Peterborough Leaker


New Member
My wife's family has a cottage on Georgian Bay, and many years ago, 1970's, a pulled an old Peterborough Cedar Strip Canoe/Row Boat from under the cottage. It needed repairs like a few ribs replaced and the forward keel replaced. I have stripped and varnished the boat twice. It still has a Peterborough decal on it and research as I recall indicated the boat was built in the 20's or 30's. The boat rows very nice but even after days sitting in the water and swelling it always brings in so much water in a half hour row that it no longer gets used due to the volume of water you wind up rowing around the bay. I have read a few clips on the poor idea that it is to fiberglass/epoxy the bottom, and I assume this comes from the "purests". I will never sell the boat nor will I dump big dollars into to it for a "professional" repair. Can anyone tell me a true down side to fiberglassing this boat, other than keeping it's originality. In my minds eye the boat would be both usable and beautiful if this is done, where as now it sits in a barn at home taking up space.
Regards C

EEKS! What a can of worms you are opening. It isn't really a matter of being a purist though. Glassing one side of a wooden canoe leads to rot issues. What I would do is take the keel off, rebed the keel and stems, rebed the screws with a good bedding compound, and hit all the planking seams with thickened varnish. I am a self admitted traditionalist when it comes to coverings (Canvas or varnish).

If you do a search for "Fiberglassing" or somesuch, as well as "Thickened Varnish", you'll get a few threads to view.

My .02 worth.

PS. If it is a Peterborough rowing skiff like a Burleigh falls, I'd kill for one. Don't glass it!
Thanks, I will do the research. Rebedding keels and such sounds like a lot of work.....thickened varnish,,,,,, Maybe.......

I don't think this is a skiff,,,,,but don;t know for sure,,,,,,,My friend has since passed away,,,,but he had an old catalog and this I believe was listed as a canoe,,,,,but it has two sets of oar locks in the gunales sp?,,,,,,, and fairly long and a wide beam.....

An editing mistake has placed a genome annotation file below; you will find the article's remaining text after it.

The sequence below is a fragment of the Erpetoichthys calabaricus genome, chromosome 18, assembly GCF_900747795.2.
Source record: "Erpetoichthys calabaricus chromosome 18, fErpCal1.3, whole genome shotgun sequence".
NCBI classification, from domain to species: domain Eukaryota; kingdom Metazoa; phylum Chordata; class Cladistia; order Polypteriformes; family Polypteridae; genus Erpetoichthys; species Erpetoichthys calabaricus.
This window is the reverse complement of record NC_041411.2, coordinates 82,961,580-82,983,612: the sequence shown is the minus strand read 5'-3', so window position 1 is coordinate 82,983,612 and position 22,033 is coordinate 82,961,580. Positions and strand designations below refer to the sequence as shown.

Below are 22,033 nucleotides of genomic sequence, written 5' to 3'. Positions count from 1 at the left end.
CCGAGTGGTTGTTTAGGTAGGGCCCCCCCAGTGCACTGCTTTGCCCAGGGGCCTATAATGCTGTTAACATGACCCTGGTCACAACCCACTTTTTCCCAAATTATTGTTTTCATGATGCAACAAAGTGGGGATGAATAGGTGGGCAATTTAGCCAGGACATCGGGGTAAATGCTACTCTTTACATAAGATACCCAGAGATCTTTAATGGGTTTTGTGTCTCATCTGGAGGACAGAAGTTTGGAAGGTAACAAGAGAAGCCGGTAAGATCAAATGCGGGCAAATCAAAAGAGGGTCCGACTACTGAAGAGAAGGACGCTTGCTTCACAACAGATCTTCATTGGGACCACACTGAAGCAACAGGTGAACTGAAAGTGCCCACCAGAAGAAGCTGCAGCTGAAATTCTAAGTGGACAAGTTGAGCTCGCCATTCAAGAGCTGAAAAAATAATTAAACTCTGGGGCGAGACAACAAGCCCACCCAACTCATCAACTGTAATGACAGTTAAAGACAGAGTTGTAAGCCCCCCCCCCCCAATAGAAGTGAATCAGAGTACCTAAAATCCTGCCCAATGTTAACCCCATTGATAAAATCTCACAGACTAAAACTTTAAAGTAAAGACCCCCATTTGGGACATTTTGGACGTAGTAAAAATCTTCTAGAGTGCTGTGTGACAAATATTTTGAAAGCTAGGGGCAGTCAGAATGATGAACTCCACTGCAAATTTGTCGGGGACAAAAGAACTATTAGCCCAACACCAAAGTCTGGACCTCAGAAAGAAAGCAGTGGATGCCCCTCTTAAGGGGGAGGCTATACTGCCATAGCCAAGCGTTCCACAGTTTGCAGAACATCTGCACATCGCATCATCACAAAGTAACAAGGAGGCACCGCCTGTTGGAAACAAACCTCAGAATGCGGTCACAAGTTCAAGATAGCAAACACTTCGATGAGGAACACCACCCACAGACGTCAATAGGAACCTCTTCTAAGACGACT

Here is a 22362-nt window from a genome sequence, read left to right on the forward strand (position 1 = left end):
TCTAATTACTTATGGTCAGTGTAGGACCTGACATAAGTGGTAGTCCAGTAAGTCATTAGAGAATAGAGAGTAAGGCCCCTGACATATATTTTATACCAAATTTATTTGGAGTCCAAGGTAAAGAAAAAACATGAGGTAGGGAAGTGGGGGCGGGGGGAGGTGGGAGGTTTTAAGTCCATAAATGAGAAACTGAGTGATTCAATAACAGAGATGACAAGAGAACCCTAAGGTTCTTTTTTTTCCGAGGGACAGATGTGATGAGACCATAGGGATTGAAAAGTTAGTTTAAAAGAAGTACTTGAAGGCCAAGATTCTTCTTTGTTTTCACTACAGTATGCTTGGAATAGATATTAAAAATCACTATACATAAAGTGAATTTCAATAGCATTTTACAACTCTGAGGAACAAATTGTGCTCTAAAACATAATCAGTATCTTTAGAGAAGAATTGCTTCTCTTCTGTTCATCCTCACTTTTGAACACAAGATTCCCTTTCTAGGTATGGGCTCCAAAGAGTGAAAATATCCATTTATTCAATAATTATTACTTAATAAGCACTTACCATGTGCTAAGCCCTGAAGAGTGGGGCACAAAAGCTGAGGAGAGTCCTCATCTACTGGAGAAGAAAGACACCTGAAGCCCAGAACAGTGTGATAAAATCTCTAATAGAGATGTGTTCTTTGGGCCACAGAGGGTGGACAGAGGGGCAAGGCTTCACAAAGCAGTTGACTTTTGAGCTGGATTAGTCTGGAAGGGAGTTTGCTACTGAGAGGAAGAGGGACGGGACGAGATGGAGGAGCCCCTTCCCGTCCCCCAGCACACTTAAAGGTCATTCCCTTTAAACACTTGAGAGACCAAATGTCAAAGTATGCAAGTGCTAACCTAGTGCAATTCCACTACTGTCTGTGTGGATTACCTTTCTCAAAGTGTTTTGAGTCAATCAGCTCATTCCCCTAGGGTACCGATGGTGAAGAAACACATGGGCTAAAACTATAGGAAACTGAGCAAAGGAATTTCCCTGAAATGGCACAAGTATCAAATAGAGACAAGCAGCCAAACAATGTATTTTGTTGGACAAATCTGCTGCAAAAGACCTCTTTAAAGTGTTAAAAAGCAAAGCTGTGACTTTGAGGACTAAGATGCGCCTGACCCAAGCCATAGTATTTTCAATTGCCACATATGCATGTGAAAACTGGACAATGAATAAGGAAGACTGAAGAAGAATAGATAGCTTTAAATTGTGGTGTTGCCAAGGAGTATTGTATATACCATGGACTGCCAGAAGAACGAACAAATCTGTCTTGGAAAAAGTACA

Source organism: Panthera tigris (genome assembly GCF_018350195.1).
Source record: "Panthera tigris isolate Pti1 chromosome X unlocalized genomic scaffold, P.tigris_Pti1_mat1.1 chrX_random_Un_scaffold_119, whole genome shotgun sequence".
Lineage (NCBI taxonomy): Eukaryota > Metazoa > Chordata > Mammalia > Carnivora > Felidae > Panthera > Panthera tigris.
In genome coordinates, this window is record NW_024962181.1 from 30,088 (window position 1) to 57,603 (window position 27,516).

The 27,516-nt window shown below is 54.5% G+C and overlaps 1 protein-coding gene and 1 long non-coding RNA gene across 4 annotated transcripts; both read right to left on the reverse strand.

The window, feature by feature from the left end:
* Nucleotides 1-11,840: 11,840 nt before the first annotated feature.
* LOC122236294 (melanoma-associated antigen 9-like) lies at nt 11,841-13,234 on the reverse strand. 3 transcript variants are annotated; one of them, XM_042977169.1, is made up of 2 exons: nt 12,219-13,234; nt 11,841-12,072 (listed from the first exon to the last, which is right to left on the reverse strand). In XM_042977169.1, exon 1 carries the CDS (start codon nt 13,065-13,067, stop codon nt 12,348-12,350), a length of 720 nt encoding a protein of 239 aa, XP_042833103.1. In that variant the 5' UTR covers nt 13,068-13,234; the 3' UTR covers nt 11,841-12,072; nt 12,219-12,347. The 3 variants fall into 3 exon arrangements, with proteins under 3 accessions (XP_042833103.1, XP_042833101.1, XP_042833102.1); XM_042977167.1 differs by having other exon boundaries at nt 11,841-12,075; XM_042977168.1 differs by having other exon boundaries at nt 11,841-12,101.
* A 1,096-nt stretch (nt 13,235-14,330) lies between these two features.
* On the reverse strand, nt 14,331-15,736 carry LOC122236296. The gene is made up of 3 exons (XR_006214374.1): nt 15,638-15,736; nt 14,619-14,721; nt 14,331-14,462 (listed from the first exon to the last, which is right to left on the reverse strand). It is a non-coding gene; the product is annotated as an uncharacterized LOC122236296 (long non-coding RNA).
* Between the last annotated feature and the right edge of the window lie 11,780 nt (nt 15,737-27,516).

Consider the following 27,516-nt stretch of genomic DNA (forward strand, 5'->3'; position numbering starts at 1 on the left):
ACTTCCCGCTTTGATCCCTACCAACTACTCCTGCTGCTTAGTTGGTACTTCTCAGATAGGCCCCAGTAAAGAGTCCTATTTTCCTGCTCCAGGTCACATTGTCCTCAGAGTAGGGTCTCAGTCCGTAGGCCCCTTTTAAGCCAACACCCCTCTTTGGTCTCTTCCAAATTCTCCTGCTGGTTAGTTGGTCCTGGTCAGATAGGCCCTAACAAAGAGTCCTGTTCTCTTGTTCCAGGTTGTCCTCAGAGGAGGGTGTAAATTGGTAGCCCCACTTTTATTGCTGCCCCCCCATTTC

If you can post pictures, you'll get dozens of eyes looking at what you have and may get that many opinions to choose from too.

Scroll down to "manage attachments" and you'll get a browse-box for uploading pictures.


Another thing to ponder--You can do it as you wish BUT, the 'glass won't be compatible with the wood as the wood is not fully encased and it will move and swell and the 'glass will then split and will leak and you're in the same boat as before, except that it will be quite a bit heavier. pun intended.

regards, Dave.
Varnishing Inside as well as outside will help to stop
the leaking. But resetting the keel and stems is very
good luck, Dave
Thanks for all the response......I will post some photos of the Peterborough when I can get out to the shop.

The Thread about swelling wood incompatible with the glass causing cracks and separation makes sense..

I have varnished inside and out, many coats, the results are beautiful but the leaking never has stopped.......

I do not understand the reset keel thing and what that would do to help the problem. The keel and and where it mates to the cedar strips, ribs, etc. looks tight, solid and most importantly waterproof.........the boat leaks visibly from between the cedar strips.....the beam of the boat is so wide that floor flexes and is not rigid, so I would think thickened varish in the cracks would be brittle and not adhere and stay in place........

How about canvas and paint on the bottom to a couple inches above the water line??? Something flexible yet waterproof...

thanks for the help
Well I'm on Georgian Bay and all repairs or restructures to a Peterborough need not be expensive. The choice is yours but an experianced eye can save you a lot of trouble and expense.
John, Prop., Lost in the Woods Boatworks, Nobel Ontario.